Online platforms, particularly social media platforms are prominent models of media today. Information flows over these online media infrastructures are influenced by a variety of factors – including the technical design of the platforms, the governance models and internal rules which explicitly determine how particular forms of information are curtailed or promoted, as well as the legal and regulatory regimes to which they must respond. This blog attempts to address some of the questions and challenges arising out of empirical methods for studying platforms.
Almost all major online platforms are privately controlled firms, wherein empirical disclosures to the public are restricted to corporate disclosure requirements. With the rise in platform intervention in content moderation of third-party content, there has been a consequent rise in internal governance practices aiming to provide more information about platform behaviour – both as a response to user demands for greater transparency, as well as, in certain cases, responses to regulatory developments. Even so, there remain substantial challenges to empirically studying the content moderation practices of online firms, presenting impediments not only to researchers seeking to understand platform behaviour but equally to regulators and policymakers intending to govern it.
Some important methods of studying platform content moderation have been ethnographic – for example, Kate Klonick’s germinal work on Facebook’s internal governance processes as well as the creation of its Oversight Board was built through interviews and observations taken ‘on the field’, by observing corporate behaviour at Facebook. Important ethnographic work also exists which has studied the content moderation from the ‘bottom-up’ or through the lens of the human labour which is tasked with deciphering and implementing platform rules for content moderation, such as Sarah Robert’s work studying the human labour behind the content moderation.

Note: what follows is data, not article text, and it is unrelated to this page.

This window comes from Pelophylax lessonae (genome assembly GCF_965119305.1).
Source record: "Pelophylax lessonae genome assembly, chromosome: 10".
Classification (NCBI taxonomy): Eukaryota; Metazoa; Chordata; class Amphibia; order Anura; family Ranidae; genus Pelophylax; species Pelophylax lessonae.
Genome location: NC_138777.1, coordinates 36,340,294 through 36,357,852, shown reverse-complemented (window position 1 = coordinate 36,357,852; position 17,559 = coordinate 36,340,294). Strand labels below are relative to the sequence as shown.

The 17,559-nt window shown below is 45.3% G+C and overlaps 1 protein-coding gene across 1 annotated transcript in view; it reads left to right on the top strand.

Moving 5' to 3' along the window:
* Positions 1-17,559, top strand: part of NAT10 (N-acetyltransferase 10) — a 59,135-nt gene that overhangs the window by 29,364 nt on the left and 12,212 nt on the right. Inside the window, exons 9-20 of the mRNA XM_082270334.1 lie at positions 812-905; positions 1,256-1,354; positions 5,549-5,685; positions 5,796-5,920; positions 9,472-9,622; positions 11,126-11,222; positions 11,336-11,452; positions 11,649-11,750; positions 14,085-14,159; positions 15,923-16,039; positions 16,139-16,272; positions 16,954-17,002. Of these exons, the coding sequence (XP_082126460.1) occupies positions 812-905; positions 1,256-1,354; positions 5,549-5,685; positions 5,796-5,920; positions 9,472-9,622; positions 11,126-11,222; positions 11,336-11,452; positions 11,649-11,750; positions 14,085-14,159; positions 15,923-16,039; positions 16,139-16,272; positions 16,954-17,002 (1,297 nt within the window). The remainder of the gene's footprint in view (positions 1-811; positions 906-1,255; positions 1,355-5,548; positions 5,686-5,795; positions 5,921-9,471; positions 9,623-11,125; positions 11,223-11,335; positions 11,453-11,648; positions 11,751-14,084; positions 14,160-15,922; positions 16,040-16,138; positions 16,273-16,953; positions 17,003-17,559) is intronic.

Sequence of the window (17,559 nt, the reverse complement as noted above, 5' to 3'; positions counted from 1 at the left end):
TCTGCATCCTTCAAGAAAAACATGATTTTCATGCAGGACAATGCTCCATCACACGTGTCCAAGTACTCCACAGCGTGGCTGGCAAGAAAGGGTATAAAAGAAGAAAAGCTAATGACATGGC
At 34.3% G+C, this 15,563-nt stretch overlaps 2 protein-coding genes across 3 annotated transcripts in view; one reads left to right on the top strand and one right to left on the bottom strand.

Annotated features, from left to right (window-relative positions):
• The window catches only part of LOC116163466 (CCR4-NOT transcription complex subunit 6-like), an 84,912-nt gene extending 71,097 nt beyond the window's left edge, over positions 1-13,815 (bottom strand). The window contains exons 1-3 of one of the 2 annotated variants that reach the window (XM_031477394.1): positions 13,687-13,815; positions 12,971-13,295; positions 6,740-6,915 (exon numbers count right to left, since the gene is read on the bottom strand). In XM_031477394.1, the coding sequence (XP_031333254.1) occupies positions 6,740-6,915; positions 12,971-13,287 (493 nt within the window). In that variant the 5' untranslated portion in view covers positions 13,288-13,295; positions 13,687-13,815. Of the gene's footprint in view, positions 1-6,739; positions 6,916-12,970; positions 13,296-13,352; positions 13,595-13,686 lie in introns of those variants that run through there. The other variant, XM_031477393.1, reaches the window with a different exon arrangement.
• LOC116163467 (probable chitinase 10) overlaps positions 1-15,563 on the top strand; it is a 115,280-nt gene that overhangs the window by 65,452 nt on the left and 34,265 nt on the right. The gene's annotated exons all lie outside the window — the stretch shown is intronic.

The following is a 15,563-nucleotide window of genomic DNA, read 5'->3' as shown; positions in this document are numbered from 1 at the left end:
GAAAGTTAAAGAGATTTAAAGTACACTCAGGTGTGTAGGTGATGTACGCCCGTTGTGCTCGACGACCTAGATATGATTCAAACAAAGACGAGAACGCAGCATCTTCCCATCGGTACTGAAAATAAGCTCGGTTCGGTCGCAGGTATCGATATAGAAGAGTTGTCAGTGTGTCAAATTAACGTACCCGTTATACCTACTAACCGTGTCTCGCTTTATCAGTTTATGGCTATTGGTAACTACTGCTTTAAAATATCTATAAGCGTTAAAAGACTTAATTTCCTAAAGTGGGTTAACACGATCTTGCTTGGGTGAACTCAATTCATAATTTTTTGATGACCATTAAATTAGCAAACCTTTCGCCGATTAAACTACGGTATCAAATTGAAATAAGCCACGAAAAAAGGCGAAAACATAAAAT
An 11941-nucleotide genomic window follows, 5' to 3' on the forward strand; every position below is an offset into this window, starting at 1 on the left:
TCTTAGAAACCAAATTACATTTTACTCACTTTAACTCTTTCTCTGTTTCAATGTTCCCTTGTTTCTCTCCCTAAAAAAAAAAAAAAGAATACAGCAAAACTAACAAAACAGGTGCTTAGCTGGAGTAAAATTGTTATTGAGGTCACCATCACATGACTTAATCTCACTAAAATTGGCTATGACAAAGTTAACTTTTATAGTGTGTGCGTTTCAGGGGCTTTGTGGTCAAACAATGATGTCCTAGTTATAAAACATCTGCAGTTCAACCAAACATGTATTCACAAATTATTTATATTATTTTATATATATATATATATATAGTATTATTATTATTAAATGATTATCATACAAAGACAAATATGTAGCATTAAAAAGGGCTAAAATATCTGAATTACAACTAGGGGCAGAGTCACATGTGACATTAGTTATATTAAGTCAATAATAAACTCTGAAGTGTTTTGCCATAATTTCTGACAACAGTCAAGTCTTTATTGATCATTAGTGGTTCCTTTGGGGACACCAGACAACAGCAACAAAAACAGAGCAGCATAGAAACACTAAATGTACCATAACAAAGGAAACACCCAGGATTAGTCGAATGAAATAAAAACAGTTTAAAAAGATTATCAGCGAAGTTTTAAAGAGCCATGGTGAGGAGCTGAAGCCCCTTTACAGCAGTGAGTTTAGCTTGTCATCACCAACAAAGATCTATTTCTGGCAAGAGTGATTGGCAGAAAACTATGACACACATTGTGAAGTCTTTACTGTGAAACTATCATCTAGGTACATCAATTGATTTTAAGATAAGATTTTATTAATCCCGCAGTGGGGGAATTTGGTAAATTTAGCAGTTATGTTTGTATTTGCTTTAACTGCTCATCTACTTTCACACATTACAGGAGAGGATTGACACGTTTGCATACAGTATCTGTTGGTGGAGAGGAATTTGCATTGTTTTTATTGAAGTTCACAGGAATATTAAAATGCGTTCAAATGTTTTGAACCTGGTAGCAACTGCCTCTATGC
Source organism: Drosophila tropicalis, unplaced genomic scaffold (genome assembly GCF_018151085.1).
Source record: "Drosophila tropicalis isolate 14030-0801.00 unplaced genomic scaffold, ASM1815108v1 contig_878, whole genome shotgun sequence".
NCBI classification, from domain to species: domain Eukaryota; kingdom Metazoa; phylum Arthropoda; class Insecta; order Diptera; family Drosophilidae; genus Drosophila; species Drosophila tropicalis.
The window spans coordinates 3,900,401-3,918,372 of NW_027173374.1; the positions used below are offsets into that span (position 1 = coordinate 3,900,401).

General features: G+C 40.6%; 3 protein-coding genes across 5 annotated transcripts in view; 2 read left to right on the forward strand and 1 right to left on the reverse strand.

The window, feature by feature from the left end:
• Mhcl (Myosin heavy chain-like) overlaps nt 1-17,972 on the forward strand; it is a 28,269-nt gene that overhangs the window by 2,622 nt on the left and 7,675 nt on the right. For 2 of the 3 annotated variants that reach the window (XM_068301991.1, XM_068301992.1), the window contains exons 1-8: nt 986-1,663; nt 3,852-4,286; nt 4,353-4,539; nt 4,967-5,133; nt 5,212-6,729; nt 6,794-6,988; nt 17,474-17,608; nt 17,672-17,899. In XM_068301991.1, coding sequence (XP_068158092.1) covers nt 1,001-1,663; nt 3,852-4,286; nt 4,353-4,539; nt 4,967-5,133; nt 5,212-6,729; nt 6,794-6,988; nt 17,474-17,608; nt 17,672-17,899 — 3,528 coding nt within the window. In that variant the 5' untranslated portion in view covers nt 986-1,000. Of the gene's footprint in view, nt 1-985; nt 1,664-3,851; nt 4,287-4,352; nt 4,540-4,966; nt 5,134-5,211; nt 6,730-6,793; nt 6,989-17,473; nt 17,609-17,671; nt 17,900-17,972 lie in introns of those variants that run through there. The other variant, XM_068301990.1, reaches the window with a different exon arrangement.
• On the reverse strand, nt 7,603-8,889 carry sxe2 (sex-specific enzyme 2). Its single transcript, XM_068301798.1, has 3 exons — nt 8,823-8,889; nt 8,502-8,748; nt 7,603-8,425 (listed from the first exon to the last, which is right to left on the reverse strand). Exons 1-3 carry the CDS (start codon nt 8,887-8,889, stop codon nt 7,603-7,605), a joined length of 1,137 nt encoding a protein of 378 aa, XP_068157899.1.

Qualitative and quantitative studies of platform disclosures and policies are another methodology used to empirically study platform behaviour. Platforms make disclosures through their public-facing terms and conditions, ‘community guidelines’, as well as ‘transparency reports’ which disclose data about takedowns and censorship practices, particularly those resulting from government requests. Some important advocacy work, such as the Ranking Digital Rights project, has focussed around creating ranked indexes for platforms, similar to certain human rights performance indexes. Similarly, the Lumen database, hosted at Harvard University has been collecting and examining content takedown requests within Google, which has been invaluable for researching and advocating for improved content moderation regimes.
Understanding the limitations in current transparency practices are critical for developing policy responses, both for ensuring transparency as a goal in itself, but also to ensure that disclosures about content moderation practices can instrumentally lead to better forms of regulation and policy relating to online media. In our upcoming workshop and publication on ‘The Philosophy and Law of Information Regulation in India’, we will be exploring methods and methodologies for empirical studies of new media and their implications for policy and regulation.
Content Moderation Reading List at the Social Media Collective: https://socialmediacollective.org/reading-lists/content-moderation-reading-list/